125thInfantryFort Bayard Historic Preservation Society
to Celebrate Fort’s 157th Birthday
On August 19, 1866 Company B of the 125th Colored Infantry regiment arrived at a spot that their commanding officer First Lieutenant James M. Kerr described as “beautifully situated on the southern slope of the Pinos Altos Mountains, with wood, water and [livestock] feed in abundance”.  They christened the spot “Fort Bayard”, in honor of Brigadier General George D. Bayard, who had died while serving to preserve the Union at Fredericksburg, Virginia in 1862.

The 125th, under the command of white officers, was composed of African American volunteers, many of whom had once been held in slavery.  Their regiment had been formed in Lexington, Kentucky, and they had been ordered to New Mexico in the spring of 1866.  While other companies of the regiment had been sent to other parts of the Territory, it was the mission of Company B to establish a new fort that would provide a permanent Army presence in the mineral rich area of southwestern New Mexico.  The native Apache people, who had inhabited the region for centuries, were offering increasing resistance to settlers and travelers who they believed were stealing and ruining their home grounds.  Fort Bayard was established to protect those settlers and travelers, and eventually to enforce policies toward the natives that would confine them to assigned reservations.

By the time the soldiers arrived, they had marched several hundred miles from Fort Union, far to the north.  They were quickly put to work building the first structures at the fort.  The military post they established would remain an active military base until 1899, when its mission would be drastically changed.  In that year, Fort Bayard would become home to the first Army Tuberculosis Hospital, a role it would keep until 1920.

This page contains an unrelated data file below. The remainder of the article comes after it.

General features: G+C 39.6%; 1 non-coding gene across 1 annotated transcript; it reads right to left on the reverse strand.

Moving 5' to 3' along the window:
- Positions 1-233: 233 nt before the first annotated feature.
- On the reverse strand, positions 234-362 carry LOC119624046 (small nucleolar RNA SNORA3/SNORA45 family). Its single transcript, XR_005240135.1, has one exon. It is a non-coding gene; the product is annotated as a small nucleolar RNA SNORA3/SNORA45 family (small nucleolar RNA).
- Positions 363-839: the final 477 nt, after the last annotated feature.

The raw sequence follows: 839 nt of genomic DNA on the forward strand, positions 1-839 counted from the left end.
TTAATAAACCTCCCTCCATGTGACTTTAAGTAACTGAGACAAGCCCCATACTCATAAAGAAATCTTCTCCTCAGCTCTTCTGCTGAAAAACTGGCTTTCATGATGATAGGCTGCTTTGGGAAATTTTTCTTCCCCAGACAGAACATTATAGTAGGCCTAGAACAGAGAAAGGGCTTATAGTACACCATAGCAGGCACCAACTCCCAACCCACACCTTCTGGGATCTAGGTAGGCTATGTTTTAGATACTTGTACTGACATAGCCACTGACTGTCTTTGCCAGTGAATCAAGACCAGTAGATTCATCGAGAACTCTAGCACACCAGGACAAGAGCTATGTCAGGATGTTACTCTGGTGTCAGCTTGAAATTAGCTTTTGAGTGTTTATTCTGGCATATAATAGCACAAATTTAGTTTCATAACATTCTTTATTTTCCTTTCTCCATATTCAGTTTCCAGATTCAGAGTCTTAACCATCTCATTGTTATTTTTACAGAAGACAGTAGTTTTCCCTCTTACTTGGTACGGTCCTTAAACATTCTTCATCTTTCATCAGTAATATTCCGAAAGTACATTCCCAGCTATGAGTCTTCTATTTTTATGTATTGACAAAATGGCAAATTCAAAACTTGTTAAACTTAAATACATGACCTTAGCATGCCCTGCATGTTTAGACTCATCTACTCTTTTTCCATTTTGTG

In 1920 the Army turned the facility over to the U.S. Health Service, which in turn transferred it to management by the Veterans Bureau (later renamed the Veterans Administration) in 1922.  VA Hospital #55 remained in service until 1964 when it was sold to the State of New Mexico, who still owns the property today.  In 2004, Fort Bayard was declared a National Historic Landmark.

The Fort Bayard Historic Preservation Society invites the public to attend a birthday
party for the fort on Saturday, August 19th.  The party will be held in the New Deal Theater building along the east side of the historic parade ground, beginning at 2 p.m.  As part of the festivities, the new PBS documentary video “Buffalo Soldiers: Fighting on Two Fronts”, will be shown.  Admission is free, donations are welcome.  For more information, contact Dr. Doug Dinwiddie at 575-388-4862, or visit the organization’s website at  historicfortbayard.org .  

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